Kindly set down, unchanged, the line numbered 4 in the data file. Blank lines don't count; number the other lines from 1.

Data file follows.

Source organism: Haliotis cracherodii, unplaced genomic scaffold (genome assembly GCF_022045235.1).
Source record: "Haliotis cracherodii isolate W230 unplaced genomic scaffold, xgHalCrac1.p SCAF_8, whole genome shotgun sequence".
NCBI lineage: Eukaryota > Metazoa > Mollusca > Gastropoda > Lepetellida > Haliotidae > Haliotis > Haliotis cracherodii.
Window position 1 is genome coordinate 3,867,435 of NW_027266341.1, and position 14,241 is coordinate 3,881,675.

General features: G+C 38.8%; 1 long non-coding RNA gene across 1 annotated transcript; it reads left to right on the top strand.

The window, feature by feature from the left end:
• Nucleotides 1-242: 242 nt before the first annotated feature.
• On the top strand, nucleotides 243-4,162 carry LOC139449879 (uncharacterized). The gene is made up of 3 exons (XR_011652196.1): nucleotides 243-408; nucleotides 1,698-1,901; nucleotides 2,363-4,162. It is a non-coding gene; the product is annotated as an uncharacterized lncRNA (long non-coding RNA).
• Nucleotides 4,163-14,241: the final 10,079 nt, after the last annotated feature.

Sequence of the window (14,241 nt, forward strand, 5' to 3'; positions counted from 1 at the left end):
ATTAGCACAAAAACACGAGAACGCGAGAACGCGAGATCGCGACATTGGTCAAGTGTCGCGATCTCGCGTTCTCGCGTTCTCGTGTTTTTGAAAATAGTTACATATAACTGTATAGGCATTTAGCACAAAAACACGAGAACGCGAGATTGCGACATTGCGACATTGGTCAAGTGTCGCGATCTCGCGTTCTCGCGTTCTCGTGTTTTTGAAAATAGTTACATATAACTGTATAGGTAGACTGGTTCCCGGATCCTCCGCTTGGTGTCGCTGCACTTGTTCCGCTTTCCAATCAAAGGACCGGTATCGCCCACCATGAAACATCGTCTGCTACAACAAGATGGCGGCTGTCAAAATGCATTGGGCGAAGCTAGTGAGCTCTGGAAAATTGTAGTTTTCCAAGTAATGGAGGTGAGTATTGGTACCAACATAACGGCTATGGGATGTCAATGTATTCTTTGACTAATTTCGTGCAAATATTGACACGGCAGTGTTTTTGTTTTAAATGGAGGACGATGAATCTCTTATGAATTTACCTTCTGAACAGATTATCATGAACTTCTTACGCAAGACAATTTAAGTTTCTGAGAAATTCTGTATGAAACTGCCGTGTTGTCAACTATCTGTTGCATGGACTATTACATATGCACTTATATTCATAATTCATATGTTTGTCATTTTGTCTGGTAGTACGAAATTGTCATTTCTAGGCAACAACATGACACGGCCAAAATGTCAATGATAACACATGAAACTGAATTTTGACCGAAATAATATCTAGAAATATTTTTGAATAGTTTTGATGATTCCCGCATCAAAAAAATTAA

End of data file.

Window position 1 is genome coordinate 3,867,435 of NW_027266341.1, and position 14,241 is coordinate 3,881,675.